Erotic depictions of women in drawing, painting, sculpture and photography from the dawn of man to the present.

Tuesday, December 22, 2015

Venus in Black Stockings 13: Maud Easton by Edward Linley Sambourne (1844-1910)


Maud Easton, 20th August 1891 by Edward Linley Sambourne


Further to our previous post on the Pettigrew sisters, we thought we would post a few more photographs by the Punch illustrator and cartoonist Edward Linley Sambourne.  This shot of a girl in just stockings and shoes is particularly effective.




Although many of Sambourne's photographs were done as studies for his illustrations (such as this one of Easton above) he also developed an interest in nude photography for its own sake.




The model in all of these pictures is one Maud Easton.  Sambourne noted down short, often dismissive, descriptions of his models' appearance and characteristics and observed that Easton was a "silly girl".  She was a model of Leslie Ward, the portraitist, best known for his caricatures of prominent people of the day done for Vanity Fair magazine under the pseudonym of Spy.


Edwin Austin Abbey by Leslie Ward ("Spy") (1898)


These pictures were all taken at the home of his friend, the American artist Edwin Austin Abbey, at 54 Bedford Gardens, about half a mile north of Sambourne's house.  Abbey was famous enough to have his picture painted by Ward in his Spy guise.




Sambourne, perhaps of necessity for someone whose collection of picture references and photographs numbered over 30,000 items, was a great cataloguer and diarist so we know that these two reclining nudes are from his very first session with her, shot in the morning of Saturday 1st August 1891.  It must have been a quite rapid session as he left home at 10.00 am for Abbey's studio at Bedford Gardens and was back by midday.  He was in a rush as he had to get to Waterloo Station to go down to Mudeford, near Christchurch in Dorset for some sailing with friends for a few days. Coincidentally, Triple P's family had a friend who lived in Christchurch and we often sailed from Mudeford when we were young.




Easton lived at 18 Auriol Road, West Kensington about half a mile from Sambourne's home at at 18 Stafford Terrace in Kensington.  Sambourne's house can be visited and is still pretty much as it was when he lived there; a remarkable time capsule of late Victorian times and often called the best preserved Victorian house in the world.  He photographed Easton again the Saturday after her first shoot.  Here she is flashing a glimpse of her thigh and looking louche with a glass of Champagne.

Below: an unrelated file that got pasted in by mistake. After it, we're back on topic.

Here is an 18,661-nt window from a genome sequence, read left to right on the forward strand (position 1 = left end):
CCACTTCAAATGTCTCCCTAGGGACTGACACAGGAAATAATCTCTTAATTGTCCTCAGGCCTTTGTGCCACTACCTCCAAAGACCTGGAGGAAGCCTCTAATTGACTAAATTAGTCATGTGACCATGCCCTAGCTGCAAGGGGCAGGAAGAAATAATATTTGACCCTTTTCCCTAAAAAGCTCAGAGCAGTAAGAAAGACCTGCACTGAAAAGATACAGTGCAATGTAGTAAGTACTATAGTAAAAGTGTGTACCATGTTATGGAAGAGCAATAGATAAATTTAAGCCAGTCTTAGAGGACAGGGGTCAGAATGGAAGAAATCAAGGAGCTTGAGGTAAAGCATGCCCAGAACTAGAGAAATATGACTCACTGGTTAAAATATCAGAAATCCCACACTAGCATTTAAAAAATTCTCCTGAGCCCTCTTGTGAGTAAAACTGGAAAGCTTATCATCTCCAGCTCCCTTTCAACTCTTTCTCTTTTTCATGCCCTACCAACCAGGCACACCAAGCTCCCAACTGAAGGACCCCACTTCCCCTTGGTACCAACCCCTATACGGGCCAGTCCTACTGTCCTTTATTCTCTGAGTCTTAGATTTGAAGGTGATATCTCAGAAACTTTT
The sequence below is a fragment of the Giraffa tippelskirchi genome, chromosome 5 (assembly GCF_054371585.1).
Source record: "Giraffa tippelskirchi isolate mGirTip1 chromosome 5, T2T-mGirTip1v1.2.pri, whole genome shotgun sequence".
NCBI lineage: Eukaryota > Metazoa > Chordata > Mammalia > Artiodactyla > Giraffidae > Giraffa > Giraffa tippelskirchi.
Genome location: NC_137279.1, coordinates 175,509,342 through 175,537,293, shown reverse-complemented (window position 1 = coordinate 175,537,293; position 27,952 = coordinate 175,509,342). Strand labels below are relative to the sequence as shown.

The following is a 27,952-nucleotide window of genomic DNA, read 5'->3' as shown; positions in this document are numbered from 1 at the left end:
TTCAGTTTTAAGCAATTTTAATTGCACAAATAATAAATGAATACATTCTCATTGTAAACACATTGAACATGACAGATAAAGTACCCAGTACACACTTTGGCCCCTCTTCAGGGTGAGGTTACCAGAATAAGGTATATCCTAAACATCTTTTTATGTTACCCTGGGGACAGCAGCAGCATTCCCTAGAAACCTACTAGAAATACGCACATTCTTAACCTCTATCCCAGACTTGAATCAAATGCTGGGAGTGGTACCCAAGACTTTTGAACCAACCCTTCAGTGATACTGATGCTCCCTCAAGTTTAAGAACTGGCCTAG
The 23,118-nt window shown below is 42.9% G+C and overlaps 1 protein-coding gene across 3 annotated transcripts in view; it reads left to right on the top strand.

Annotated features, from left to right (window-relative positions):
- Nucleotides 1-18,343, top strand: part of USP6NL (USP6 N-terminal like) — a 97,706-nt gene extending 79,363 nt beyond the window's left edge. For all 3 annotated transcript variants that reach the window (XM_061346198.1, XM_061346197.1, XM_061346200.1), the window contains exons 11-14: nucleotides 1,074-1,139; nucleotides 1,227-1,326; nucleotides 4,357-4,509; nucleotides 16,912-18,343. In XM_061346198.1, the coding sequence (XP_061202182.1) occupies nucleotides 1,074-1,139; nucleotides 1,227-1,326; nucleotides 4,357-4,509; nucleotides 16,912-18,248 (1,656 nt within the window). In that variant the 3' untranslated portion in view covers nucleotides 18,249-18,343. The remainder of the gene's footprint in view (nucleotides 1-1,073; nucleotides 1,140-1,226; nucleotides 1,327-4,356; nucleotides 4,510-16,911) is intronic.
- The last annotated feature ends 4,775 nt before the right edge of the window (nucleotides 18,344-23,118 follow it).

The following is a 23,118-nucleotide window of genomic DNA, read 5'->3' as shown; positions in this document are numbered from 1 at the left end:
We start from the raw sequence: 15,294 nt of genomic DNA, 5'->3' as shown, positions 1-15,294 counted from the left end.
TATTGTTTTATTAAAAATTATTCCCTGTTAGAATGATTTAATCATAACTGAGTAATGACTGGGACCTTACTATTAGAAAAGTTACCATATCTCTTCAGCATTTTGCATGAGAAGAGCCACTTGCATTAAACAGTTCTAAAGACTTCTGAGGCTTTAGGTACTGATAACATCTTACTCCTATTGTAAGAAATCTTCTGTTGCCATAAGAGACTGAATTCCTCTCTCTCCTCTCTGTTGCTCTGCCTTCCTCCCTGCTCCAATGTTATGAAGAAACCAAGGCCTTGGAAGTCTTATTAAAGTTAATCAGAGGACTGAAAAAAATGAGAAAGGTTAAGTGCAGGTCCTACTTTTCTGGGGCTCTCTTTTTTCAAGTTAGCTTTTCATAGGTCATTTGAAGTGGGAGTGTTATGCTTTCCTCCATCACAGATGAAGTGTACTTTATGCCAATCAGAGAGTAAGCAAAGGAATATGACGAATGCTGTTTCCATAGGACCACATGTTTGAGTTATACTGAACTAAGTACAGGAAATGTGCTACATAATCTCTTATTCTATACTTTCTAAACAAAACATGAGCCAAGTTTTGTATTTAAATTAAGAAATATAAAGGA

It has been suggested that Easton, who was nineteen when she first modelled for Sambourne in 1891, may have had some sort of sexual relationship with Sambourne (and possibly a friend of his, Sir Kenneth Mackenzie) as his pictures of her were notably more sexually charged than those of his other models.




Sambourne liked to keep track of his female models and in 1901 Sir Kenneth Mackenzie told him that Easton had just got married.




 These pictures were taken in the afternoon of Wednesday, September 30th 1891.  Sambourne noted that the sitting had been hindered by workmen on the roof of Abbey's house. He describes this in his diary as a "folly" dress but it is also noted as a pulcinella costume and, perhaps in reference to his employers at Punch magazine, she clutches a Mr Punch figure.





Here, she is displaying her trim thighs (compared with the Pettigrew sisters, for example).   





In this final photograph Easton is wearing a mask but displaying a lot more of herself.  There cannot be any justification as regards source material for a drawing for publication for this pose, so either she or Sambourne were having some saucy fun.


Edward Linley Sambourne


Although Sambourne did shoot a few nudes at his home studio (which necessitated taking most of his drawing room furniture out into the garden) when his wife and children were visiting family in the country, he shot most of his nudes, as was the case for all of these, at 54 Bedford Gardens.  When he died his wife, Marion, was shocked to discover all these nude photographs but fortunately for posterity she did not destroy them and so we can still enjoy the silly but fetching Maud Easton nearly 125 years later.


3 comments:

  1. In the nude chair photo, she reminds me of a mythological Pan.

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    1. I'm fascinated by her ornate, patterned stockings! Something for my story, I think!

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